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Impairments in executive functioning frequently occur after acquired brain damage, in psychiatric disorders, and in relation to aging. The Brixton Spatial Anticipation Test is a relatively new measure for assessing the ability to detect and follow a rule, an important aspect of executive functioning. To date, normative data on this task are limited, particularly concerning the elderly. This study presents age- and education-adjusted regression-based norms obtained in a group of healthy older participants (n = 283; mean age 67.4 ± 8.5 years). The applicability and validity of these norms were further examined in different groups of patients with stroke (n = 106), diabetes mellitus (n = 376), MCI/early dementia (n = 70), psychiatric disorders (n = 63), and Korsakoff’s syndrome (n = 41). The results showed that patients with Korsakoff’s syndrome, stroke, and psychiatric disorders performed significantly worse than healthy controls. Test-retest correlation (n = 83), learning effects, and correlations with other neuropsychological tests were also explored. Based on the present study, the Brixton test appears a useful addition to existing measures of executive functioning. Moreover, the test can be reliably applied in different groups of clinical patients. (JINS, 2009, 15, 695–703.)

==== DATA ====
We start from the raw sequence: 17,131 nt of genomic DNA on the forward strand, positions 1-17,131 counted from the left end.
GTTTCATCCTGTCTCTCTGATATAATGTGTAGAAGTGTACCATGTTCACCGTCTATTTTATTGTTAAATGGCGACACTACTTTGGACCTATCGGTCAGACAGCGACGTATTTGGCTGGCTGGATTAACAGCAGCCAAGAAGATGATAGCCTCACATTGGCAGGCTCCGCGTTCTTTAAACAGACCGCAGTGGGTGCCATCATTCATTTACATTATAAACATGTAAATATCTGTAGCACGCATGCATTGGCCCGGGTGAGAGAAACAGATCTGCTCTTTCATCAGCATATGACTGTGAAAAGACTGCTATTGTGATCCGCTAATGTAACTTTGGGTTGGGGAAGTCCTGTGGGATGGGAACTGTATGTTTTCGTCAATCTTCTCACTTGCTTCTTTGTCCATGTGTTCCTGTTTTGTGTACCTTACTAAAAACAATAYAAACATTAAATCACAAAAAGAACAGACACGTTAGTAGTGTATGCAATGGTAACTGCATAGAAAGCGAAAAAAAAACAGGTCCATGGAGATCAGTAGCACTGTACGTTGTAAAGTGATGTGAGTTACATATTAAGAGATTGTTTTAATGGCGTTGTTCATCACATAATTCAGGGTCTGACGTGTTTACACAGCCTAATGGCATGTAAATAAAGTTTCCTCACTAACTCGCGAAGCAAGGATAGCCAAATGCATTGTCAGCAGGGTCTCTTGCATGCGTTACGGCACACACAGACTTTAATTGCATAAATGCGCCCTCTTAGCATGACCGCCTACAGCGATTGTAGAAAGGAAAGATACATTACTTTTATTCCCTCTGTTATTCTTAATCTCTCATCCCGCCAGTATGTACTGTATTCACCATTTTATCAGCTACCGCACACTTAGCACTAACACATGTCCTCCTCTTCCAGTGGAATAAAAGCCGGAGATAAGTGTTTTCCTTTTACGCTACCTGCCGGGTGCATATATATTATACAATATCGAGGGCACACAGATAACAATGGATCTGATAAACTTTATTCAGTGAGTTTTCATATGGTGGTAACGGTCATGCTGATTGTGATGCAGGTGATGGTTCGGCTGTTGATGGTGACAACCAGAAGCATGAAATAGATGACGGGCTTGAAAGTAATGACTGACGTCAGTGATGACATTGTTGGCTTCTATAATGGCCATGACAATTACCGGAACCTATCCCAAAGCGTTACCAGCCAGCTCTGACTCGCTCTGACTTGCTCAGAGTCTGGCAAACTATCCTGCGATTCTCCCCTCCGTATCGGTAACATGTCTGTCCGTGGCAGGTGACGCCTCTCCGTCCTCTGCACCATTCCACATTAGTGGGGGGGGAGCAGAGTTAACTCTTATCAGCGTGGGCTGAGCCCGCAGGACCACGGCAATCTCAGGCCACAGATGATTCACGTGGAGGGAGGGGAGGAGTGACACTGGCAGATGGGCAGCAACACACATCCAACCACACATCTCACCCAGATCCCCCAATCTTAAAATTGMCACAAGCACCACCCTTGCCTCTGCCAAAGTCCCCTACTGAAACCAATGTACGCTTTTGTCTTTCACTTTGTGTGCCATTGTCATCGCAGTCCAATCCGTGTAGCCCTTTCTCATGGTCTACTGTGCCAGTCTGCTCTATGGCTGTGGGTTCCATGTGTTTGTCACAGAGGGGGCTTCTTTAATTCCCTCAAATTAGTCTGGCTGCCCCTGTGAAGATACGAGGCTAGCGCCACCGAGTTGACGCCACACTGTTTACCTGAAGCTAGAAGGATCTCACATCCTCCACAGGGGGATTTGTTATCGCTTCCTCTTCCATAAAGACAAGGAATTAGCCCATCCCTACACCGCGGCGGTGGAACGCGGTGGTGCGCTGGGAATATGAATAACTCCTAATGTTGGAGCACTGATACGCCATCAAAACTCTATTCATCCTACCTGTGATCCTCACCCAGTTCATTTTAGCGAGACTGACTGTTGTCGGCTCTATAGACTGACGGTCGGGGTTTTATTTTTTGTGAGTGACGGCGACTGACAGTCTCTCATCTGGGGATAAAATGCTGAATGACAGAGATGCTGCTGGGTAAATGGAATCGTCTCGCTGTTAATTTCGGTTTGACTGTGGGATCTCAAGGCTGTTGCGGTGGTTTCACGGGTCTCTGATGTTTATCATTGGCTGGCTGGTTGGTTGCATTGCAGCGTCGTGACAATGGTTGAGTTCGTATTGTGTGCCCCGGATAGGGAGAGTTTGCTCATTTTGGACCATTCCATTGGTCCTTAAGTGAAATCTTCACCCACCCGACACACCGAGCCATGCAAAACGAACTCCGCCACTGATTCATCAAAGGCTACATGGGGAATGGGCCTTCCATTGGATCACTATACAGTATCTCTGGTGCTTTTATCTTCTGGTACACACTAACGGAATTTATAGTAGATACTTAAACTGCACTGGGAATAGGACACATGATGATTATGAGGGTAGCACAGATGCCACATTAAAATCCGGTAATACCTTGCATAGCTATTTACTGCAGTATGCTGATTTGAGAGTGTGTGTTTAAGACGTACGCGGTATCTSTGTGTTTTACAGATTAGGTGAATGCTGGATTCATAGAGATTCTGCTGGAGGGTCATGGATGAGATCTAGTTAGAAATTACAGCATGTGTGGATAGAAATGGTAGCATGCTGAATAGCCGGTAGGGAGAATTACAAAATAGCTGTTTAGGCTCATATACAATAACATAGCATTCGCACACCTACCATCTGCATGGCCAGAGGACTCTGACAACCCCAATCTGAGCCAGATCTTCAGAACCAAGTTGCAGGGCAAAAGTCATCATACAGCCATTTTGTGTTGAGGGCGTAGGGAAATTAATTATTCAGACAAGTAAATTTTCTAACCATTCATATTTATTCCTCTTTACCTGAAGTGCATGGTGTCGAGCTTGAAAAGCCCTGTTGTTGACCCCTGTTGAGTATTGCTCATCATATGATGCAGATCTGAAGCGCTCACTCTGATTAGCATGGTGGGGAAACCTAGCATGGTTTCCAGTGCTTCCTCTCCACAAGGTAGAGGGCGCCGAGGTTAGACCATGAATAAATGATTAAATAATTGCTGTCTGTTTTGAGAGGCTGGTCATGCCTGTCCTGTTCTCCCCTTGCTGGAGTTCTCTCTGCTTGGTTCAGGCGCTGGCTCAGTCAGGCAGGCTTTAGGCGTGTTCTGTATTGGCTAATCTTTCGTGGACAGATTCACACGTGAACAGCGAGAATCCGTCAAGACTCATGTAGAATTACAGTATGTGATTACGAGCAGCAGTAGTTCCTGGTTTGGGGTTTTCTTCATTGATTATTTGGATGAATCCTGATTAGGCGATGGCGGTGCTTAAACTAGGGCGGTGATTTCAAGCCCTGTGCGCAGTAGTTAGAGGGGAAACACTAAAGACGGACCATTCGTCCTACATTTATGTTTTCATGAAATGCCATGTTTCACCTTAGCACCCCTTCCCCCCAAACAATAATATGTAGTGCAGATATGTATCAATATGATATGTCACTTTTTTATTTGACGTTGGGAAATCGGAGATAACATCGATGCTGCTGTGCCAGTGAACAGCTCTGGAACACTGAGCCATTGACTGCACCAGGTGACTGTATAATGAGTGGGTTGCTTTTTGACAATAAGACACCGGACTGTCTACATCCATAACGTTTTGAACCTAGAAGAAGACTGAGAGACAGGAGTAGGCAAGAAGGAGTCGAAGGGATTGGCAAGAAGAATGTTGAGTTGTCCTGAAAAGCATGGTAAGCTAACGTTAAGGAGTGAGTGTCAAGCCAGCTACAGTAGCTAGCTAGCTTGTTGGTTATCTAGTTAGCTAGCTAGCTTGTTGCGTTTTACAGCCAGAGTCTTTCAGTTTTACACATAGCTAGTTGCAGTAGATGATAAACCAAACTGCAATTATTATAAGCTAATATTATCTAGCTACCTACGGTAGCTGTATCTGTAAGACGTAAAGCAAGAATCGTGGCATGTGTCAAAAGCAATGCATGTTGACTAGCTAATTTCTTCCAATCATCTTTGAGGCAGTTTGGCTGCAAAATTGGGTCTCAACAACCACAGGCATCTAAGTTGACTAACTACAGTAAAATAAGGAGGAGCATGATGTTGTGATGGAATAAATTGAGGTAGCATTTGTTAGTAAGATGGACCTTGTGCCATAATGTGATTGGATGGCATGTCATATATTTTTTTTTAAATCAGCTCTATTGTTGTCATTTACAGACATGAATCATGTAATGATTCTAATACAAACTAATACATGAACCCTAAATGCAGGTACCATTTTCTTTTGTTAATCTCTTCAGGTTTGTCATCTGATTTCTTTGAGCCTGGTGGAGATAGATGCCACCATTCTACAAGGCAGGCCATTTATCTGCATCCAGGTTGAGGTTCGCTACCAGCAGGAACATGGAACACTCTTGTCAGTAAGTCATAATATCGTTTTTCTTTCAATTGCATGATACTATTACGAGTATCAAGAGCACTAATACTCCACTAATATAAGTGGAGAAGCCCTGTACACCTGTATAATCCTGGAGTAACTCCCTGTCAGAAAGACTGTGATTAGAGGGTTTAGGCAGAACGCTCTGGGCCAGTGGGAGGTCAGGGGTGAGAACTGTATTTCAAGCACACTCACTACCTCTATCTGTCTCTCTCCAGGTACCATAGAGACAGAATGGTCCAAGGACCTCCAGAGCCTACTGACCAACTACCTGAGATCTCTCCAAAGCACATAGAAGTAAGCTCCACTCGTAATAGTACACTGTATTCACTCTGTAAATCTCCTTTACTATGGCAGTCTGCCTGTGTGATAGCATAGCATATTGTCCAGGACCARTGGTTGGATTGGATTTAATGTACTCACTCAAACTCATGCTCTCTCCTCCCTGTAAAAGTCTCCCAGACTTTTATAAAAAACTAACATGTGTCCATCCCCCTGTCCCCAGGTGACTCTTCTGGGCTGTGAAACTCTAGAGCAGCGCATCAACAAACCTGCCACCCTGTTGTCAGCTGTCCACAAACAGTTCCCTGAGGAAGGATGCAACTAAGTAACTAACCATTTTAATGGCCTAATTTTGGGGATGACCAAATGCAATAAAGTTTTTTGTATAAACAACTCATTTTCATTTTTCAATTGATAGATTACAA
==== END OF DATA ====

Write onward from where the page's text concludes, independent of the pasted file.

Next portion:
Olfactory ensheathing cells (OECs) are Schwann cell-like glial cells of the olfactory system that promote neural repair under experimental conditions. It is a matter of debate in how far OECs resemble Schwann cells and whether they possess specific properties. Although OECs have been characterized mainly with respect to their regenerative effects after transplantation, both their cellular identity and the regulating factors involved have remained vague. The aim of this article is to define OEC and Schwann-cell identity in molecular terms, and to discuss crucial factors that are involved in determination in vitro and in vivo. Distinct OEC features such as the down-regulation of the low affinity neurotrophin receptor p75NTR by neuronal contact are apparent in vivo under physiological conditions, whereas OECs acquire a Schwann cell-like phenotype and up-regulate p75NTR expression in vitro and following transplantation into the lesioned spinal cord. This might indicate that establishment of the OEC phenotype depends on specific axonal stimuli. In this review we hypothesize that OECs and Schwann cells possess malleable cellular phenotypes that acquire distinct features only upon specific interaction with their natural neuronal partner. This concept is consistent with previous findings in vitro and in vivo, and might be relevant for studies that use OECs and Schwann cells for nervous system repair.
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